To tell you the truth, my degree was in fashion. When I graduated, no one (me included) would have guessed I’d end up in recruitment. But here I am, and loving every minute of it.
I guess the problem with me and fashion was that it’s so London-centric – and I’m not. I wanted to stay in my hometown of Bristol and I moved between jobs in PR and property, before taking the step into recruitment. I worked for a couple of different recruiters but never felt the culture was quite right for me.
When I got an opportunity to work in Geneva at a tuition agency, I couldn’t say no. I’m no backpacker, so it was the perfect way to try something different – and I ended up staying two years. I moved back to Bristol in June this year and made Lucy Bristow my first port of call.
A step in the right direction
My first impression was that it didn’t seem like other agencies and the staff were unlike other consultants – in a good way. It quickly became clear that Lucy Bristow took a mature approach to recruitment, focusing on giving people what they want (not what you think they want). Plus it’s a small team working in a small office – a far cry from the call centre environment I’d seen in previous recruitment roles.
Skills for success
The most important skill in recruitment is customer service. You definitely need to be a people person, able to listen to both candidates and clients to understand what they are looking for. You also need to adapt your approach depending on who you are talking to. One minute you could be talking to a candidate who has been in the same role for many years and is extremely nervous, the next you could be chatting with a client who wants to fill a number of different roles in a short space of time. You must be attuned to everyone’s individual needs to avoid putting any square pegs into round holes.
As well as empathy, it’s good to have thick skin because not everything will go your way. The secret is to stay positive and recognise that you can always pick yourself up again and carry on.
Holly’s interview tips
There are certain things I would always tell anyone about to have an interview with a recruitment consultant:
- Be open minded: Approaching the situation with an open mind is true of any interview – especially so when you’re going to see an agency. Don’t fall into the trap of having one job title or one industry in mind. The more flexible and open minded you are, the more opportunities will come your way. If you have been in the same job for a long time or are fresh out of university, it’s easy to have a set idea about what job will suit you. However, with a bit of creativity you could find the job of your dreams…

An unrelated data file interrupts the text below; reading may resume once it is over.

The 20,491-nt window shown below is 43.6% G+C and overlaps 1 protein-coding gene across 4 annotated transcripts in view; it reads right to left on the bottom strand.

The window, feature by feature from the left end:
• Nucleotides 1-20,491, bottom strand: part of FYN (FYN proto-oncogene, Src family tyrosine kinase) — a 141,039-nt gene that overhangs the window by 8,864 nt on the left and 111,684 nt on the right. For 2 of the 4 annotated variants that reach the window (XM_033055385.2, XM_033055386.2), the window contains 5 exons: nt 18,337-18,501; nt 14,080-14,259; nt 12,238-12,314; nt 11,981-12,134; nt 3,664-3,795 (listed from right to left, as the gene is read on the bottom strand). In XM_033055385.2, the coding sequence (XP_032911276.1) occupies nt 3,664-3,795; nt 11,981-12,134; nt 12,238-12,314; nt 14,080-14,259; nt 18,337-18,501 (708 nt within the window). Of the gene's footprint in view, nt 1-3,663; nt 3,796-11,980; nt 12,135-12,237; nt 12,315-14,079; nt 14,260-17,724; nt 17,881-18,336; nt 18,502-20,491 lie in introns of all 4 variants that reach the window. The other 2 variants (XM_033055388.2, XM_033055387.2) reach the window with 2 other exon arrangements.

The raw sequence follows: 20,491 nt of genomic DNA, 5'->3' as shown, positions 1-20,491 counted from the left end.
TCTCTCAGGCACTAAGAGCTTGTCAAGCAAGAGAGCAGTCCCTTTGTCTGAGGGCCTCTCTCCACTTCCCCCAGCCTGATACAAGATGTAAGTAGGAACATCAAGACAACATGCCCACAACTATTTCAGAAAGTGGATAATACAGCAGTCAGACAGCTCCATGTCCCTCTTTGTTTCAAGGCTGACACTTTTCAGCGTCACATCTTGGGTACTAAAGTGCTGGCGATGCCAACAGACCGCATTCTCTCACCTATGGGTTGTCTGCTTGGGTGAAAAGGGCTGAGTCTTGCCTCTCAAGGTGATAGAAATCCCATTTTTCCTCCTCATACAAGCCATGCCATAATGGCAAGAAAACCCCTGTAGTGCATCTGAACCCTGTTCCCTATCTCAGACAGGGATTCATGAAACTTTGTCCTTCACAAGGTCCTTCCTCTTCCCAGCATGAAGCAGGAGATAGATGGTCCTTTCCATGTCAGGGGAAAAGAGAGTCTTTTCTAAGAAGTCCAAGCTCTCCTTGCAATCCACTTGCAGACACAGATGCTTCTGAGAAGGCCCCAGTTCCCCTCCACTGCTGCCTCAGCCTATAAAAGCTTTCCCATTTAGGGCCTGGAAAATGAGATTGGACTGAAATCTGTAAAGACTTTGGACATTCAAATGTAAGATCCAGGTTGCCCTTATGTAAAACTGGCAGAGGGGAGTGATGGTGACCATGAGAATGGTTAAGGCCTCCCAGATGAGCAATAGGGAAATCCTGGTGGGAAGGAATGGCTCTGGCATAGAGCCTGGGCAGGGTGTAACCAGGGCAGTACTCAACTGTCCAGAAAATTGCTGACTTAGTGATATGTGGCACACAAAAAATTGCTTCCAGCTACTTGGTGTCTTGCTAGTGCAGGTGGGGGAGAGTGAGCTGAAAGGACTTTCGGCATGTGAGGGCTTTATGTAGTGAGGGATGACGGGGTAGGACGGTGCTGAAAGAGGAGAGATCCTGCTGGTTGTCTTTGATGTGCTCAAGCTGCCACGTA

- Be honest: It’s so important to be honest with a recruitment consultant. The more they know about you, the better placed they are to find you the best possible job. Tell them everything that is relevant to your experience and don’t hold anything back. Remember: it’s a two-way process – they will want to find you a job as much as you want one yourself.
- Be confident: Confidence is such an important part of the job search but many people lack it. You can have great experience and an excellent academic background but still sell yourself short. Perhaps it’s just the British way, but modesty doesn’t get you very far.
- Be smart: I’m a great believer in dressing smartly and having a fully proof-read CV to hand whenever you attend an interview. These are such simple, obvious things, but it’s amazing how often they are forgotten.
Working at Lucy Bristow has been a real eye-opener for me. Clients are constantly calling into the office with vacancies they need to fill. Of course, this happens in other agencies, I just haven’t seen it to such a great extent. I think the main reason for this is that we take a far softer approach than the stereotypical recruiter. Sometimes you don’t need to go in all guns blazing chasing after every client and every job. It’s about knowing what you’re good at, knowing your strengths and being honest with the client. Even after being here for just two weeks, I can already tell that this culture is right for me – this is somewhere I can thrive.